Not only does romance sell, but this story has a tragic dénouement. As many baby-boomer rock fans already know, Sutcliffe left the band to devote more time to his primary passion (painting) while also getting engaged to Kirchherr. Then he died unexpectedly in April of 1962, likely due to a congenital brain condition that caused a fatal hemorrhage. The Beatles first hit record (“Love Me Do”) came out six months later.

So this early slice of pop history, played out in the rollicking red-light districts and quiet residential streets of Germany’s second largest city, has potentially a lot to offer on the developmental days of what would become rock and roll’s most famous band. But finding the right balance between these two main story elements is not always smooth going for Bellstorf.

His pencil and ink style is fetching and fairly naturalistic; it is especially good in his spatial reproductions of the infamous Reeperbahn with its elaborate signage and other landmarks, like Hamburg’s central train station. But his odd way with a human visage: black marble eyes, tiny mouths and limited expression, give the book an almost naïve look that can grow unsettling. This is accentuated by his habit of filling in backgrounds and clothing with what look to be gray crayon squiggles.

So yeah, I wanted to like “Baby’s in Black” a bit more than I did, though some of it may not be due to Bellstorf. The rather flat dialogue may have been partially caused by the English translation and I guess one can only surmise so much about what these folks were actually saying back then, especially considering that some of them (Kirchherr, Voorman and Paul McCartney) are still very much alive. There remains a lot to appreciate here. The scenes where Astrid—with her trusty Rolleicord camera—arranges her famous outdoor photo shoot with the boys is a revelation on the humble origins of what became the band’s legendarily photogenic aura. Also, the narrative does (lightly) chart the progress of the Beatles as they ascend from the dingier Reeperbahn dives to more high-profile clubs and make their first record, backing up singer Tony Sheridan. Towards the end, there are several image-only pages (which include wordless speech balloons) that convey Sutcliffe’s terrible fate with much eloquence.

I do hope that rock and roll graphic novels, produced with the sensitivity that Bellstorf displays here, do become more of a thing. The pop stories of our musical heroes have been hashed over in various media formats over the years, but graphic novels, with their combination of fiction writing’s interiority and cinema’s visceral immediacy, seems like a great forum in which to re-experience pop history.

But apparently this may be a case of be careful what you wish for. Yesterday I read a news item announcing the imminent arrival (in late March) of a 464-page book called “Tales of the Smiths: A Graphic Biography.” That’s a whole lotta Morrissey! I think I have the early front-runner for the Feel-Bad Book of the Year award…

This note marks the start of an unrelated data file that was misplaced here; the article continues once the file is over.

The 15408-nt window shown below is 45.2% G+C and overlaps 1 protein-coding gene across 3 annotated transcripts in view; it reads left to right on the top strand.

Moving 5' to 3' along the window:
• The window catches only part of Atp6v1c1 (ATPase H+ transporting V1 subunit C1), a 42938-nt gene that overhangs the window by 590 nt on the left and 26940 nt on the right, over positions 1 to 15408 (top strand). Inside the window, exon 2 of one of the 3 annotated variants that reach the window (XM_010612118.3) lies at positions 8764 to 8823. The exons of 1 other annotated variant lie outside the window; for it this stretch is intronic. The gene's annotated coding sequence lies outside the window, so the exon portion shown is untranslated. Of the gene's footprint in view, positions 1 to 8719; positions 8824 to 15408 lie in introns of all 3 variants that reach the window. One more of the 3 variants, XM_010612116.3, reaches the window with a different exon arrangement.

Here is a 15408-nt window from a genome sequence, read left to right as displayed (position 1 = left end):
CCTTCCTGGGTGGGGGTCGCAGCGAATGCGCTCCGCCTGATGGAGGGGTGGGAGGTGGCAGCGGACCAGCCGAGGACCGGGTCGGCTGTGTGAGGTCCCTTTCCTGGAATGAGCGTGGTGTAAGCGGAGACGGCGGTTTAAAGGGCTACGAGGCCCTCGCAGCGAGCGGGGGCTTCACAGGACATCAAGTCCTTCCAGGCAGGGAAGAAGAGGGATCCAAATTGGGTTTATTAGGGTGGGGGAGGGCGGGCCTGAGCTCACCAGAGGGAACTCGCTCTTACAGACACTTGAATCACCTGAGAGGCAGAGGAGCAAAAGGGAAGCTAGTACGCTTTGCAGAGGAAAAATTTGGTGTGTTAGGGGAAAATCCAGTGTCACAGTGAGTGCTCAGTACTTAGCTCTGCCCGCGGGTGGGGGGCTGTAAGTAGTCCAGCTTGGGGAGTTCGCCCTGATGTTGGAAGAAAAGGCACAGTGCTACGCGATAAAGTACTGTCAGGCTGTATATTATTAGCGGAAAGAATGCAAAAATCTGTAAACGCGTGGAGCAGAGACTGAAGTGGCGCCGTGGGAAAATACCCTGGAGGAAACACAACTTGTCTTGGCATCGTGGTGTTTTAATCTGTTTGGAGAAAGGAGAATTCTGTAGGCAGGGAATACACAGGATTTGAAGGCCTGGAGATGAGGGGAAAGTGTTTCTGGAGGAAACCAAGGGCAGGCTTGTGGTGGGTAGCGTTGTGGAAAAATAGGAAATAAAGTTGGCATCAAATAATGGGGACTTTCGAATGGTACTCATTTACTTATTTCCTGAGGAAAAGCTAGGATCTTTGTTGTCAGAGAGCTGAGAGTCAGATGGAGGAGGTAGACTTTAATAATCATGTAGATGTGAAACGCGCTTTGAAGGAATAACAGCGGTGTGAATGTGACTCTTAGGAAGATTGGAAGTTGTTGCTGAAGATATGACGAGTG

On a more positive note, you can check out Klaus Voormann’s own coffee-table sized graphic novel, “Birth of an Icon: Revolver 50,” based around the making of his totemic Beatles’ album cover in 1966.

Wait, there’s more: Purchase “Rock Docs” and get free comic!

The T.A.M.I. Show. Don’t Look Back. Monterey Pop. Woodstock. Gimme Shelter. Let it Be.
The Last Waltz. The Kids Are Alright. Stop Making Sense. Standing in the Shadows of Motown.
The Filth and the Fury. Searching for Sugar Man. Twenty Feet From Stardom

Over the last half century, music documentaries like these have provided us with a priceless moving-image history of rock ‘n’ roll. My book “Rock Docs: A Fifty-Year Cinematic Journey” is a first-of-its-kind anthology of the rockumentary genre, viewing pop music’s timeline through the prism of non-fiction film. Since its earliest days, the look of rock ‘n’ roll has been integral to its overall appeal.

This book reviews over 150 films from 1964 to 2014 in anthology form. It starts with a ground level look at the Beatles’ world-changing first visit to America and comes full circle fifty years later with “Good Ol’ Freda,” where the Fab Four’s secretary looks back through the years as both a fan and an insider. In between, readers will find many films to re-experience or discover for the first time.

From Craig Breaden, contributing writer for the Progarchy site:
Rick Ouellette’s “Rock Docs” is right at home in my rock reference collection, sitting next to my old Trouser Press Record Guide and my Rolling Stone Interview books. It’s the kind of read you can dip into piecemeal, as the mood strikes, and Ouellette’s amiable style will keep you coming back. Nicely done, and a really fun read!

And speaking of Prog, order “Rock Docs” between now and the end of February and I’ll throw in a free copy of my new (and first) comic book, “I Was a Teenage Proghead” with illustrations by Brian Bicknell.

Wilsontown High School, 1974
Travel back to a time when the hair was long and so were the musical attention spans. That fall the mellow vibe of Wilsontown High gets disrupted by a mysterious rich-kid bully. But he makes a “sad” miscalculation when he focuses his grievances on Sean and Paul—two know-it-all aspiring rock critics—and their two new friends: clairvoyant Jane Klancy and kung-fu enthusiast April Underwood. Things are going to get personal in a hurry…